Why Do Wines Change Color As They Age?

Some of us are already confronting the minor (so far) physical indignities of age: deeper laugh lines, achier backs, much much longer hangovers. Believe it or not, wine goes through some significant physical changes as it ages, too. But unlike the rest of us, sadly noticing we can’t get rid of our bellies as easily, wine ages more like a…Clooney. A well-aged wine will certainly change physically, but with a trend toward enriching its character, evolving into something different but wholly fascinating. And still, quite possibly, the Sexiest Man (wait, wine?) Alive.

One of the more interesting, and sometimes startling, changes in an aging wine is the change in color. We tend to like our wines (ruby) red and (sunny) white. But as they age that color may well change. Much of it has to do with the impact of oxygen and the amount of tannins in the wine (always higher with red wines, since the tannins that influence wine live largely in the grape’s skin, and red wines have more contact with the skins than white wines).

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Tannins are basically molecular compounds called “phenols” that can influence both the way a wine tastes, smells, and looks as it ages. Oxygen is, well, the stuff we breathe in a bunch most every day. A gradual amount of oxygen will help to goose a potentially enriching aging reaction between tannins and other compounds in a wine. Too much oxygen and you end up with something funky and undrinkable.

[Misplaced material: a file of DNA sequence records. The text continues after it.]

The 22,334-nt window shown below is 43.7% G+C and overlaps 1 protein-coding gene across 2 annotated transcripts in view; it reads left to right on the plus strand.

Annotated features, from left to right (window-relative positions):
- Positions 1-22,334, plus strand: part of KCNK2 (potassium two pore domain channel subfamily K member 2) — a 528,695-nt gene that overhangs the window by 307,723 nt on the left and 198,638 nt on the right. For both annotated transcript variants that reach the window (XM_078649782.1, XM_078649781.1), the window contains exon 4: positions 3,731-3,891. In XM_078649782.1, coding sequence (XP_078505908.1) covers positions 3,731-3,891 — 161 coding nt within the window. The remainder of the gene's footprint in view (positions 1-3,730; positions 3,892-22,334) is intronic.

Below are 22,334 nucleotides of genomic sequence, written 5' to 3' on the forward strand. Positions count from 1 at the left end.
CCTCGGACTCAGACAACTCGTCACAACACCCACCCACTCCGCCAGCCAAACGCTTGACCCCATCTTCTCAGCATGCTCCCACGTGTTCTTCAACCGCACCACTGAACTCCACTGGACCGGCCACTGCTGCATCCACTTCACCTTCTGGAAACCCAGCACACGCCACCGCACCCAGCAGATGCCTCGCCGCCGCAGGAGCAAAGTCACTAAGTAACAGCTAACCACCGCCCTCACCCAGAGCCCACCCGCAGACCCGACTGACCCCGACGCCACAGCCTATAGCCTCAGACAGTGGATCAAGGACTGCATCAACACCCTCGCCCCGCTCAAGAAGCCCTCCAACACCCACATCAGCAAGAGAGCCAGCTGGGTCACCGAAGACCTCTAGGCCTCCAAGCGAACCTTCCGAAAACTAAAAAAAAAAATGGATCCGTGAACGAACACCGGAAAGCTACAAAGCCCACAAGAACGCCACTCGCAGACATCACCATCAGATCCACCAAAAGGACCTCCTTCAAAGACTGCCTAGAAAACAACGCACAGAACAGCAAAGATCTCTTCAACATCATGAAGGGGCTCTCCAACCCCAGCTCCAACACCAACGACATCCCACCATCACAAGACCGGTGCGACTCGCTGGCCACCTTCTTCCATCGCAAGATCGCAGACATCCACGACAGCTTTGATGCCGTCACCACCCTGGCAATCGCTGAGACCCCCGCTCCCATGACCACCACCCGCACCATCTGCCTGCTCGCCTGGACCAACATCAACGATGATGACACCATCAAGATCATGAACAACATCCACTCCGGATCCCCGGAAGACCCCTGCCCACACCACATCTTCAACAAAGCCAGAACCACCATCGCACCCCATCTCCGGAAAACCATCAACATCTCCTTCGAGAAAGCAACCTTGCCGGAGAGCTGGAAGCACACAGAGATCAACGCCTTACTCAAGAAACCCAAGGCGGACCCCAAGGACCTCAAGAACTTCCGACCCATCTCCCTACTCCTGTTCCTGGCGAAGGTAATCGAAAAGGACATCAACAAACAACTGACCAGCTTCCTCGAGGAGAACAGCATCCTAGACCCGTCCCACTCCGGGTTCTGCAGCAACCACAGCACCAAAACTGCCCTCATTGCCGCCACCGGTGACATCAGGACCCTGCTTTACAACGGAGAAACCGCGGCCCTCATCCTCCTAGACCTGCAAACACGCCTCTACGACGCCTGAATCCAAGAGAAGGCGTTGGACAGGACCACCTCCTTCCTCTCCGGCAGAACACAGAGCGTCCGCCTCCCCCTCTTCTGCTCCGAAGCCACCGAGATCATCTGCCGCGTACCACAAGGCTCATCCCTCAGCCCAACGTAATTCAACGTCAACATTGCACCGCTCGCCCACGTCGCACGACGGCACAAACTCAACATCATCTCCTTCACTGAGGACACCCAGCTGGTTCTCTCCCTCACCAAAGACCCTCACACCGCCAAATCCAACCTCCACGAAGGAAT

“The bluish-red color of a young wine is all due to pigments in the grape,” Enologist Jim Kennedy told Wired. “Those initial plant derived compounds go away after a couple years.” In there place: darker, rusty red colors which, per Wired, are “long polymer chains that link the grape pigments to the tannins.” Basically, as a wine ages, the tannins react with a certain kind of pigment that make it, say, a nice ruby red. But as the tannins react with those ruby red pigments over time, they create what are called “polymeric pigments,” which have a more brick red hue. According to Iowa State University, “it has been observed that the polymeric pigments account for 50% of the color density in one-year-old wine. As the wine matures and more polymeric pigments are formed, the color shifts from red to orange and brick red.”

What’s interesting is how different wines change. White wines will tend to enrich their color—going from a lighter golden, say, to a richer yellow-gold, more often the result of over-oxidation than any heavy tannin concentration present in the wine. Red wines that start out a richer red will actually thin out in color, though despite being “lighter” they’ll take on those rusty brownish-hues—thanks to our good friends, polymeric chains. (Your aged red wine should not look like a bottle of Coke, FYI. There should still be a fundamentally red component to it.)